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Control OneLake with Storage Explorer – Data Engineering with Fabric


OneLake Storage

What is a Lakehouse in Azure Fabric? Borrowing a quote from MS Learn - "Microsoft Fabric Lakehouse is a data architecture platform for storing, managing, and analyzing structured and unstructured data in a single location". I think of it as a shared Apache Spark virtual space. I can upload, download, and manage files. I can run Spark notebooks to read, transform and write data. I can create tables and/or views on top of the files. Of course, the delta file format is preferred since it has ACID properties that we Data Architects love.

Business Problem

Our manager at adventure works has a team of data engineers that already know how to use Azure Storage Explorer. How can we manage files in the one lake using this tool?

Technical Solution

Previously, I talked about how to manage files with OneLake Explorer. The problem with this tool is that data is manipulated either on the client machine or in Microsoft Fabric. At a given point, the data is synched between the two. There is no granular control on what files or folders are manipulated. The same steps can't be easily repeated.

Today, we are going to investigate two tools. First, Azure Storage Explorer is a graphical user interface that reminds me of the Cute FTP tool that I used early in my career. Second, the AzCopy executable is the worker that Azure Storage Explorer (manager) calls to get the job done. This program reminds me of the command line version of FTP. The executable is available on both Windows and Linux systems. This opens the door for different operating systems to upload files into Microsoft Fabric.

The following topics will be covered in this article in regard to Azure Storage Explorer.

  1. connect to fabric
  2. upload files
  3. rename files
  4. rename folders
  5. download files
  6. delete files
  7. delete folder

Because AzCopy is at the heart of the storage explorer, a smaller subset of commands will be executed from the command line.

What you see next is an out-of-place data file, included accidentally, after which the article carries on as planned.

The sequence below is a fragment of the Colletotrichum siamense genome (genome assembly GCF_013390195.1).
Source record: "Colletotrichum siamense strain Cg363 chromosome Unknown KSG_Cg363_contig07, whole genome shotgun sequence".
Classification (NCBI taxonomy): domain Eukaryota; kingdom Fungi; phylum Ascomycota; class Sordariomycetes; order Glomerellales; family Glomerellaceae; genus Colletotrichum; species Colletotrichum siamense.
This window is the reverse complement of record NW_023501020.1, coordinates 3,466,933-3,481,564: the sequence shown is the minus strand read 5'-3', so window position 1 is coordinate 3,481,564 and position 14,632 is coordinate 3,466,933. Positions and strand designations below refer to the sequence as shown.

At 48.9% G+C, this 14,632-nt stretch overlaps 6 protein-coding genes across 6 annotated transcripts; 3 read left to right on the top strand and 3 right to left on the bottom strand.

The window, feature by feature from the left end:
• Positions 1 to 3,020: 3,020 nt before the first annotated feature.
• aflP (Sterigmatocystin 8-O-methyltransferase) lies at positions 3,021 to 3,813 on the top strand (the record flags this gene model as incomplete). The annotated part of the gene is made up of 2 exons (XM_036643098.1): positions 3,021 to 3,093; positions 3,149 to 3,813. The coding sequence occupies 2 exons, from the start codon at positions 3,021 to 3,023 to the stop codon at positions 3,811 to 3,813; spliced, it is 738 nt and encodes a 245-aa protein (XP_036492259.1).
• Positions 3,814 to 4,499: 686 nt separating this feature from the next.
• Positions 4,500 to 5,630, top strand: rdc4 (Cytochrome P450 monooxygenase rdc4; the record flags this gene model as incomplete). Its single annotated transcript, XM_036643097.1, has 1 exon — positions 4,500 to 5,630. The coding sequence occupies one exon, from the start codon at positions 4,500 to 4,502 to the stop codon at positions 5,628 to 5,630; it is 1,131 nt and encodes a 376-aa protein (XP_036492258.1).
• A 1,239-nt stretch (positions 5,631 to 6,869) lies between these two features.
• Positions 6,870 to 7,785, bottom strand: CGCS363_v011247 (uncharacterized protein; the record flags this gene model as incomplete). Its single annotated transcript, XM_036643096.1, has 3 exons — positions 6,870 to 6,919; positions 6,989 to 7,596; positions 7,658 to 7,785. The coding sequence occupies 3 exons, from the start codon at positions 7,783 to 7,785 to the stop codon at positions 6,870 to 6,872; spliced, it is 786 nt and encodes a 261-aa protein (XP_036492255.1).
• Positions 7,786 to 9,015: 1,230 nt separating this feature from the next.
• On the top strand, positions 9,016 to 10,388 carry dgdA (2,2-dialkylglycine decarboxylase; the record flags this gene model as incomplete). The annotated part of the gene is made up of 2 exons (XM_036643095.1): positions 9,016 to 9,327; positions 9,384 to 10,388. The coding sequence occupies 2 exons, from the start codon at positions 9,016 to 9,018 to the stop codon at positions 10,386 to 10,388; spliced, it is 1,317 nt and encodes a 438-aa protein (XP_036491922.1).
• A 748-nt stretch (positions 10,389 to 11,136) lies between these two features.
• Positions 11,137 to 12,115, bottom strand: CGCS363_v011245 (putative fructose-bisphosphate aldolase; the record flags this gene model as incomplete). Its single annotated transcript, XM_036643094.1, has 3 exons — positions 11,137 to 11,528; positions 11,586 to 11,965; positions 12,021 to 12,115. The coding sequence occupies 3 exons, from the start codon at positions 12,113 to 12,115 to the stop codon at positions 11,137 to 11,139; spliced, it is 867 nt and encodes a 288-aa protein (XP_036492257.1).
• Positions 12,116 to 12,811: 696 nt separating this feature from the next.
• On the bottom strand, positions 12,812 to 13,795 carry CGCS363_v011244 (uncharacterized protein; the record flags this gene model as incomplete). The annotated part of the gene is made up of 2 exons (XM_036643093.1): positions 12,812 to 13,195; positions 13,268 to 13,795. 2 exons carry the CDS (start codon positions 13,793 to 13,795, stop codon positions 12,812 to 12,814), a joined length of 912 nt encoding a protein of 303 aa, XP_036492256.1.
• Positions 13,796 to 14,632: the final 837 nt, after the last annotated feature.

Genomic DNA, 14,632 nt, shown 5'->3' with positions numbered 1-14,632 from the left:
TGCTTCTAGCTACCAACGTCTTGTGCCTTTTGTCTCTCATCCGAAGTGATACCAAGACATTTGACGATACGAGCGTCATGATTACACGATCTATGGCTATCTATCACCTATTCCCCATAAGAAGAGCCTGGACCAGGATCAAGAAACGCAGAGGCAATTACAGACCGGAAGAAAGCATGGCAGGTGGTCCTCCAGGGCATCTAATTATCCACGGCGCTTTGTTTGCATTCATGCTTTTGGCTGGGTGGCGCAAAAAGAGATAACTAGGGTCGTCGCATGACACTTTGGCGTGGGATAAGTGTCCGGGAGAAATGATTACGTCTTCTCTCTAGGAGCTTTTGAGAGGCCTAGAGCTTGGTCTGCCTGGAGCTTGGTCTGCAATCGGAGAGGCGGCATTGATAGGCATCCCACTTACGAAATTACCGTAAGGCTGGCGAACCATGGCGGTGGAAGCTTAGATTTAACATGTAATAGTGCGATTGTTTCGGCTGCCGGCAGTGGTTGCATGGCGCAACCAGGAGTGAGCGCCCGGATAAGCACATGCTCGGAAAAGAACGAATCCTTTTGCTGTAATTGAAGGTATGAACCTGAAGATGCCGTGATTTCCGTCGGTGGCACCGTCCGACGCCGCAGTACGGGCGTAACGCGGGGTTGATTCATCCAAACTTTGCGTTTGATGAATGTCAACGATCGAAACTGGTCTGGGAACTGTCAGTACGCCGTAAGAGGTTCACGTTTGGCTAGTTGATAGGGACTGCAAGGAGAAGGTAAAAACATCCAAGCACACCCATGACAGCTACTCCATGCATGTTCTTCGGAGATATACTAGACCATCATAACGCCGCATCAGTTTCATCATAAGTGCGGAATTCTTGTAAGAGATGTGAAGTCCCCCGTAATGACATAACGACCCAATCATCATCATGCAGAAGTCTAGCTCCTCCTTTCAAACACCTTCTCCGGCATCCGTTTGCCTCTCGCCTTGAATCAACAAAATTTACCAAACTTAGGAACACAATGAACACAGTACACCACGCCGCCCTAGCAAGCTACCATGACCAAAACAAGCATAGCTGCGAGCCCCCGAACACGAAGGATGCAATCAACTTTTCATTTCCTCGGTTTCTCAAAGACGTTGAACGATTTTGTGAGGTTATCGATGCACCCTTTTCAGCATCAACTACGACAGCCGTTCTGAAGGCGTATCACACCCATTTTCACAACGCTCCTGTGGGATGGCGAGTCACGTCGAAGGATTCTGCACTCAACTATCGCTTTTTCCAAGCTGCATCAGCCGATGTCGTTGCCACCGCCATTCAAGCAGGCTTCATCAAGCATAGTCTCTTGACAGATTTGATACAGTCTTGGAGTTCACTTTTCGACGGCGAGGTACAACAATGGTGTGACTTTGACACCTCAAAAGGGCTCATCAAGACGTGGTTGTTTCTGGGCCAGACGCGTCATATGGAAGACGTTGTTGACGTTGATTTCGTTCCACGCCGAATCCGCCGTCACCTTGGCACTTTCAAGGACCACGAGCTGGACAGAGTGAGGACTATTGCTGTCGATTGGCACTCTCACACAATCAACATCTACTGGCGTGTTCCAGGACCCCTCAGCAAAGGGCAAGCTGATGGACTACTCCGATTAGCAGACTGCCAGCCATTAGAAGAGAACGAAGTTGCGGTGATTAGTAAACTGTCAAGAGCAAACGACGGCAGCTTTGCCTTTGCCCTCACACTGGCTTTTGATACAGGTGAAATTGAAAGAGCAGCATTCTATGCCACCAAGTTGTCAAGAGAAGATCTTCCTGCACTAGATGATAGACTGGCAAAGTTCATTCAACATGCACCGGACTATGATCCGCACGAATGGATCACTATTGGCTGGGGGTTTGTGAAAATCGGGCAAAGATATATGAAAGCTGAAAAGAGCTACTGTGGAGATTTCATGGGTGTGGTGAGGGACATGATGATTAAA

1. connect to fabric
  2. upload files
  3. list files
  4. download files

Azure vs Fabric

Azure Storage Explorer was built to connect to Azure subscriptions and storage accounts that are owed by your company. In Microsoft Azure, you managed how to deploy and configure storage accounts/containers within your tenant either through the Azure Portal or using Infrastructure As Code. To allow a services like Azure Databricks (Apache Spark) to connect to Azure Data Lake Storage, you must deploy and configure networking and security. The high-level image below shows the relationship between tenants, subscriptions, resource groups and resources.



This is a different paradigm compared to Microsoft Fabric which is a service that is mostly configured ahead of time. You can start solving Data Engineering and Analytical problems right away. The three key concepts are: tenant is associated with your company's Microsoft Entra (Active Directory); capacity is reserved computing power for your objects; and a workspace is where objects like Lakehouse or Warehouse are created. The high-level image below shows a company with capacity assigned to three different geographical regions.


Understanding how Azure differs from Fabric is important. This knowledge will be used when we setup a connection to Fabric.

Connect with Storage Explorer

Azure Storage Explorer can be downloaded from Microsoft using this link. The person icon allows you to sign into your Azure Tennant using a given user account. The image below shows the john@craftydba.com logged into Azure. The storage explore can work with both Storage Accounts and/or Disks (virtual hard drives).

Unfortunately, this type of connection does not work with Microsoft Fabric. Use the attach to a resource button to get started. Choose the ADLS Gen2 Storage container as the resource we want to connect to.

Both shared access signatures and anonymous connects are less secure than OAuth. Please pick OAuth as the connection method.

Since I was signed in as john@craftydba.com already, the tool is asking me to use this account.

While Microsoft Fabric is new, the objects within Fabric are based upon existing building blocks in Azure. The properties section of the Files folder in the Lakehouse explorer will allow you to retrieve the URL to the Azure Data Lake Storage account.